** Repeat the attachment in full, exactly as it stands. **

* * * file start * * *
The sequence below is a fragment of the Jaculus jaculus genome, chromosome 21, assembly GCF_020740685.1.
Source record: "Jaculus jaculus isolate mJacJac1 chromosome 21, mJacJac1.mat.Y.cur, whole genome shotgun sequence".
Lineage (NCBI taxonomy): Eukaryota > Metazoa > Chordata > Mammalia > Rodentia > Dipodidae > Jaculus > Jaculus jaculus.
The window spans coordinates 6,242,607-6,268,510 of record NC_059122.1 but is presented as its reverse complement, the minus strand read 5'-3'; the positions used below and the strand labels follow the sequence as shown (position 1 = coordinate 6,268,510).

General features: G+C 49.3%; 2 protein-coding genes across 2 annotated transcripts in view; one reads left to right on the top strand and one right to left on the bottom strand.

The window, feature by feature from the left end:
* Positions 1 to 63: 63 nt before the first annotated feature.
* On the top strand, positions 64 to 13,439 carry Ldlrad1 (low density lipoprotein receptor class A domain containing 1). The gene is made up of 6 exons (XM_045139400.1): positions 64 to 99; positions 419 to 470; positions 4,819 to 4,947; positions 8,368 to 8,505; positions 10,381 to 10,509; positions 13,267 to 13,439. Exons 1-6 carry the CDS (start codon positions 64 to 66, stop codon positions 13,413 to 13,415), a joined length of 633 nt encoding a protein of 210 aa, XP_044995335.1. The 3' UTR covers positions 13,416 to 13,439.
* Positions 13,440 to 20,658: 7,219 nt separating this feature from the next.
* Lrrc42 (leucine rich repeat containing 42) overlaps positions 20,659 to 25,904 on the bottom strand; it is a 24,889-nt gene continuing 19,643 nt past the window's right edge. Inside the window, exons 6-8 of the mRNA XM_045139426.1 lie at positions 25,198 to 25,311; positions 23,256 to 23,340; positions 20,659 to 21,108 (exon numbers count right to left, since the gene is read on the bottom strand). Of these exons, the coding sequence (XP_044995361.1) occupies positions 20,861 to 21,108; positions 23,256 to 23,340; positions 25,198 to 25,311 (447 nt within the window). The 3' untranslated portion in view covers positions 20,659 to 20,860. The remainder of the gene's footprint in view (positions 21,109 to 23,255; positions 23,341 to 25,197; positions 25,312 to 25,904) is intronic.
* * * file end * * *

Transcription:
The sequence below is a fragment of the Jaculus jaculus genome, chromosome 21, assembly GCF_020740685.1.
Source record: "Jaculus jaculus isolate mJacJac1 chromosome 21, mJacJac1.mat.Y.cur, whole genome shotgun sequence".
Lineage (NCBI taxonomy): Eukaryota > Metazoa > Chordata > Mammalia > Rodentia > Dipodidae > Jaculus > Jaculus jaculus.
The window spans coordinates 6,242,607-6,268,510 of record NC_059122.1 but is presented as its reverse complement, the minus strand read 5'-3'; the positions used below and the strand labels follow the sequence as shown (position 1 = coordinate 6,268,510).

General features: G+C 49.3%; 2 protein-coding genes across 2 annotated transcripts in view; one reads left to right on the top strand and one right to left on the bottom strand.

The window, feature by feature from the left end:
* Positions 1 to 63: 63 nt before the first annotated feature.
* On the top strand, positions 64 to 13,439 carry Ldlrad1 (low density lipoprotein receptor class A domain containing 1). The gene is made up of 6 exons (XM_045139400.1): positions 64 to 99; positions 419 to 470; positions 4,819 to 4,947; positions 8,368 to 8,505; positions 10,381 to 10,509; positions 13,267 to 13,439. Exons 1-6 carry the CDS (start codon positions 64 to 66, stop codon positions 13,413 to 13,415), a joined length of 633 nt encoding a protein of 210 aa, XP_044995335.1. The 3' UTR covers positions 13,416 to 13,439.
* Positions 13,440 to 20,658: 7,219 nt separating this feature from the next.
* Lrrc42 (leucine rich repeat containing 42) overlaps positions 20,659 to 25,904 on the bottom strand; it is a 24,889-nt gene continuing 19,643 nt past the window's right edge. Inside the window, exons 6-8 of the mRNA XM_045139426.1 lie at positions 25,198 to 25,311; positions 23,256 to 23,340; positions 20,659 to 21,108 (exon numbers count right to left, since the gene is read on the bottom strand). Of these exons, the coding sequence (XP_044995361.1) occupies positions 20,861 to 21,108; positions 23,256 to 23,340; positions 25,198 to 25,311 (447 nt within the window). The 3' untranslated portion in view covers positions 20,659 to 20,860. The remainder of the gene's footprint in view (positions 21,109 to 23,255; positions 23,341 to 25,197; positions 25,312 to 25,904) is intronic.